I have no idea how or what to write about Avatar:The Last Airbender.  That shows how much I adore this series.

I feel compelled to write something about it since today is the tenth anniversary of the show’s premiere on Nickelodeon, a fact that has startled me more than last fall’s tenth anniversary of my own high school freshman year.  (I wager the upcoming decennial of my beginning college will also be a lesser shock.)  Avatar reshaped my idea of what television could be over the course of its 2005-2008 run, and it has become my personal favorite TV series.

And it absolutely floors and delights me that my engagement in it was entirely accidental.


Several acclaimed and popular movies turned twenty this year, and each bears significance to at least one person in this world.  While I am thankful for 1994 movies like Pulp Fiction, The Lion King, and Ed Wood, one less-than-acclaimed film, whose anniversary is today, has been on my mind quite a lot recently.  It’s Richard Rich’s The Swan Princess, a film whose appeal somehow stayed with me despite two decades of maturation and a much more expansive view of animation’s capabilities.


I wish I could say I saw all of the movies featured in that trailer. School, alas, prevented me from doing so, but at least I did squeeze some good ones into my schedule. Here, in order of when I saw them, are the movies I watched at the 49th New York Film Festival.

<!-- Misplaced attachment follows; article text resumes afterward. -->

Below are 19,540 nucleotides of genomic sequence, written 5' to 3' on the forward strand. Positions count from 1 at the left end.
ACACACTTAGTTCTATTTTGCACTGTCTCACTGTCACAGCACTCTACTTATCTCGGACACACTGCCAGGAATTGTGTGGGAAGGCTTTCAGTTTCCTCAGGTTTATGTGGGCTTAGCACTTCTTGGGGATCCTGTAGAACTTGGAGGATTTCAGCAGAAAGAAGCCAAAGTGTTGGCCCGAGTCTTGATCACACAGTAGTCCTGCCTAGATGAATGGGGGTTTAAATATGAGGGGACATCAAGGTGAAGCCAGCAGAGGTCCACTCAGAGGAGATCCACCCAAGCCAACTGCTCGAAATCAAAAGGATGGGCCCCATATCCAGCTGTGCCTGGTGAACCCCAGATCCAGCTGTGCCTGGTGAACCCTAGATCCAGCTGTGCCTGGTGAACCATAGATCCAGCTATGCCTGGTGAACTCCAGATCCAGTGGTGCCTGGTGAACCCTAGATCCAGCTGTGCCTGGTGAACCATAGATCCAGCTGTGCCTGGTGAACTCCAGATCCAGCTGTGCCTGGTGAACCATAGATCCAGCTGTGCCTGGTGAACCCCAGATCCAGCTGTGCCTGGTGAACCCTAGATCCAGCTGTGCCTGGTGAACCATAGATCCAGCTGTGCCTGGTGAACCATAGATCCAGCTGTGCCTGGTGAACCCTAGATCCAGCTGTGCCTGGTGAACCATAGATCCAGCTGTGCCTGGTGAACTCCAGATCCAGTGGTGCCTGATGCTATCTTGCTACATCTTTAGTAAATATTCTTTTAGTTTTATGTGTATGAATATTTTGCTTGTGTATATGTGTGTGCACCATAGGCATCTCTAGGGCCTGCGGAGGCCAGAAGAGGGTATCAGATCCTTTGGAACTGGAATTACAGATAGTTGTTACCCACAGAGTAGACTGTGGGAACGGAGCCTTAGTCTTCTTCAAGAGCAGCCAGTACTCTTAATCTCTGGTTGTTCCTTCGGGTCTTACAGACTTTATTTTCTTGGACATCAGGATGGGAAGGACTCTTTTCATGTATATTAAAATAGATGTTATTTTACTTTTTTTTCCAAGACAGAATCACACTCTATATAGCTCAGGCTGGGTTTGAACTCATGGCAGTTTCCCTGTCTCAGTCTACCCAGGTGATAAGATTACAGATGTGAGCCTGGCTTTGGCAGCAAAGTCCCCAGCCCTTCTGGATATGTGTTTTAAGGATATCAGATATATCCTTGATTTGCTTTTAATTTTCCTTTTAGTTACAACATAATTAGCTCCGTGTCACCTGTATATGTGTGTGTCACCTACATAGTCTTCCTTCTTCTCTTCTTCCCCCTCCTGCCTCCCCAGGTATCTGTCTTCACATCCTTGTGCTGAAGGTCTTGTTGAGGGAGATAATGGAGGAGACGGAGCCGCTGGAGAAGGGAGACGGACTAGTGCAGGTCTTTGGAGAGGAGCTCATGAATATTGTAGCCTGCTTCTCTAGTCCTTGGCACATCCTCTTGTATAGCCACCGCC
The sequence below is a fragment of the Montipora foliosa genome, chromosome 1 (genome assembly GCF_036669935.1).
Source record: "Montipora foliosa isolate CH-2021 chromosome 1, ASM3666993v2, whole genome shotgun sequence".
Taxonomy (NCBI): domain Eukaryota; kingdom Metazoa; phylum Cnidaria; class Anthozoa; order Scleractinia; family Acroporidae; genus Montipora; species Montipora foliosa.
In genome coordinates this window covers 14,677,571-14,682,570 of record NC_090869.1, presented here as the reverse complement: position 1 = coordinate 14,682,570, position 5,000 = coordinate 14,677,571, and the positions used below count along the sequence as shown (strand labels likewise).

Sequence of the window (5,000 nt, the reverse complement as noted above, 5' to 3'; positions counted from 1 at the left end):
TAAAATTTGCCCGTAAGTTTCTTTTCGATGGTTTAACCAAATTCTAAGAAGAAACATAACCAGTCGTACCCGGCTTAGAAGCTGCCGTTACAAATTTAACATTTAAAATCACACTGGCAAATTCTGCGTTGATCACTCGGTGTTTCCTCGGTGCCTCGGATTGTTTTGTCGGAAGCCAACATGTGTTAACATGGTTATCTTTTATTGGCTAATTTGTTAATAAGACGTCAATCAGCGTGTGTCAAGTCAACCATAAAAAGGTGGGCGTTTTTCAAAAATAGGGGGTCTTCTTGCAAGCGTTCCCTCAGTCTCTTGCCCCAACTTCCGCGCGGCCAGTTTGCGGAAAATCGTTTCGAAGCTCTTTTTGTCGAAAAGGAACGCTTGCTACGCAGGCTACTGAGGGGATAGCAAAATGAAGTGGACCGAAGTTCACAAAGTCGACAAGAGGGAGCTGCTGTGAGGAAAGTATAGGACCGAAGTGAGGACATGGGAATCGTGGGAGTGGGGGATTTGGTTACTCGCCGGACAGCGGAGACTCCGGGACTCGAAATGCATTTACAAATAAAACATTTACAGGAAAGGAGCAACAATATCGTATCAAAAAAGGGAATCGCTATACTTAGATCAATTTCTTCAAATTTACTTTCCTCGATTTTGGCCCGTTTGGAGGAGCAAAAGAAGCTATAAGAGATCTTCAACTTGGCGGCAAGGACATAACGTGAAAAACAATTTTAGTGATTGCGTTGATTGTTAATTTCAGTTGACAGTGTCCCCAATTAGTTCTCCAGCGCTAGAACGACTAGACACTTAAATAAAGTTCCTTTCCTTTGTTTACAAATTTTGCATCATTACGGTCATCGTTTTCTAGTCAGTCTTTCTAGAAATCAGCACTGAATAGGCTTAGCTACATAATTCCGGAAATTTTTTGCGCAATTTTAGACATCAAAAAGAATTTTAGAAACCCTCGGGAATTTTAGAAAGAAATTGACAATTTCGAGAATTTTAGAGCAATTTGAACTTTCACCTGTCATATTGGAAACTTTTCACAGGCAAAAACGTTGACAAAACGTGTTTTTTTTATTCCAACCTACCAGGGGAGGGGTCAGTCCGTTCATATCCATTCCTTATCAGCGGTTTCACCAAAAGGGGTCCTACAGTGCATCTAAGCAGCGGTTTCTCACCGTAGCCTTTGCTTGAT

Melancholia – R
Lars von Trier writes and directs this eerie story about the end of two worlds. The first collapse is an intangible one, of a bride (a moving Kirsten Dunst) losing her mind over the course of a disastrous wedding reception. The second and better half shows the bride, her sister (a wonderful Charlotte Gainsbourg) and her brother-in-law (a potent Kiefer Sutherland) witnessing the imminent collision of Earth with the planet Melancholia, brought to life through simple yet entrancing special effects. The uniformly superb cast successfully maintains von Trier’s sad and gloomy tone even in the film’s more jovial moments. From its artful opening montage to its beautifully terrifying final shot, Melancholia works very well as both science fiction and as a personal drama.
This review was originally published by The Fordham Observer.

A Separation – PG-13
When an Iranian couple (Peyman Moadi and Leila Hatami) divorces, the husband hires a woman (Sareh Bayat) to help care for his father (Ali-Asghar Shahbazi), who is stricken with Alzheimer’s. A terrible incident sparks an endless parade of accusations and revelations that turns employee against employer, spouses against spouses and children against parents. Asghar Farhadi’s deeply involving drama withholds many details in this affair to let each viewer debate the facts long after the movie ends. This film is subtly tense, deftly puzzling and tenderly human, creating an impartial mystery in which even characters who do not appear deserving of sympathy earn it.

Miss Bala – R
Gerado Naranjo has fashioned a genuinely exciting action film about a beauty pageant contestant who is forced into the world of Mexican drug trafficking. Every single scene is told from her perspective, which works thanks to Stephanie Sigman’s appealing performance. Naranjo uses long takes throughout the film to build an impressive amount of suspense. One major shortcoming is the escalating sexual advances the gang leader (Miguel Couturier) makes on the girl. These scenes are distracting and somewhat plodding, adding little to her already humiliating situation. The film is much more stirring when it focuses on the girl acting alone as hostage and forced accomplice.

My Week with Marilyn – R